What Do ACR Accreditations Really Mean?
January 10, 2018

Central Oregon Radiology Associates (or CORA) provides diagnostic services that are accredited by the American College of Radiology (or ACR). But what do ACR accreditations mean? And why are they important to look for when you are choosing facilities? Here’s what you need to know, and why we’re proud to be ACR accredited.

What is the ACR?

The ACR is a nonprofit medical organization devoted to the fields of radiology, oncology, and nuclear medicine. In the 1990’s, they set out to establish a set of national guidelines for radiology services. After appointing panels and chair of radiology professionals, in 1993 they developed the ACR Appropriateness Criteria (or ACRAC) and continue to update these guidelines regularly.

This is important to the medical industry for many reasons. For one, the ACRAC relies on the advice of more than 200 scientists and medical professionals to provide evidence-based guidelines for the appropriate use of imaging technology and treatment options on more than 200 conditions and more than 900 variants of those conditions. For another, the ACR provides the only accreditation service for mammography, diagnostic imaging, and radiotherapy protocols.

This is especially important as the Mammography Quality Standards Act requires all mammography facilities to meet a specified set of quality standards and to be accredited by an FDA-approved accreditation body as meeting those standards. Because early detection of breast cancer can lead to increased survival rates, Congress passed this act in 1994.

What Are ACR Accreditations?

In order for an organization to become accredited by the ACR, a facility must go through an extensive application process for each imaging service they wish to certify. Each accreditation program certifies that a facility is using approved, effective, and accurate medical equipment, that they hire only well-trained medical professionals and technicians who can verify their credentials online and keep up to date about recent developments, and that they meet quality control and quality assurance guidelines.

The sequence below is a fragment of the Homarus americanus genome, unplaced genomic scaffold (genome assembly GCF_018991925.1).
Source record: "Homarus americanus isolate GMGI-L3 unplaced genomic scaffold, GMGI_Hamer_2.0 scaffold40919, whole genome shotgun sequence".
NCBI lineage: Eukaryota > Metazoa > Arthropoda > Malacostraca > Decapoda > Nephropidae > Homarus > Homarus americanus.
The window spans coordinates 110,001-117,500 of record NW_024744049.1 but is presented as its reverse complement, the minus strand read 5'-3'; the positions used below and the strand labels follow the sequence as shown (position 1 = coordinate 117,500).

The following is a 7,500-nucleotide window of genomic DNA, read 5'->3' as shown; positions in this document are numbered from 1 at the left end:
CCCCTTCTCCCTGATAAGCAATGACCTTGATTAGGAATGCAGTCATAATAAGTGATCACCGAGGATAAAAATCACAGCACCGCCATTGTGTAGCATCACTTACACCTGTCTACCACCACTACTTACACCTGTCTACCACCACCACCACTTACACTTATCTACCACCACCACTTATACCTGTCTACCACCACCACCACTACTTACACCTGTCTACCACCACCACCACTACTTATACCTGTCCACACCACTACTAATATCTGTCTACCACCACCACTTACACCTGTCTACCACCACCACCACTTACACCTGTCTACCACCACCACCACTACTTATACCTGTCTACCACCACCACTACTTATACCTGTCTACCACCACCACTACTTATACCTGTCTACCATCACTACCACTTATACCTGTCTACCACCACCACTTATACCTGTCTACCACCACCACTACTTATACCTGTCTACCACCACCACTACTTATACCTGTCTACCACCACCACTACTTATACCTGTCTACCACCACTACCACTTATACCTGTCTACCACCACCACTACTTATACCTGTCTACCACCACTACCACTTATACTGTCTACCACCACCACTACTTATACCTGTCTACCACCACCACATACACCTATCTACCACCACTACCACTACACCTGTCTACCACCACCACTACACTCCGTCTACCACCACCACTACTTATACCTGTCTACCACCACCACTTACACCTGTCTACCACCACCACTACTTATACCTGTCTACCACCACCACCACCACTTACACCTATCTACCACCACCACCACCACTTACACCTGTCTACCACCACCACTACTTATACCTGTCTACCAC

For example, to become accredited in ultrasounds by the ACR, physicians must be certified in radiology by an approved organization. They must continue their experience by reading more than 200 studies every three years or meeting the Maintenance of Certification (or MOC) in radiology. Facilities must provide documentation verifying that annual surveys have been performed, and medical images from their equipment must be reviewed.

Why Is ACR Accreditation Important?

Though the process is slightly different for each discipline, the overall importance of accreditation is that it ensures the best possible practices are in place so that patients get the best quality care and receive the most accurate imaging results. At CORA, we want our patients to receive not only the appropriate image study, but we aim to use high quality equipment to get the best images. That’s why CORA decided to become accredited in all of the disciplines regulated by the ACR.

CORA has our ACR accreditations with certifications in mammography, MRI, breast MRI, computed tomography, positron emission tomography, ultrasound, breast ultrasound, nuclear medicine, and stereotactic breast biopsy.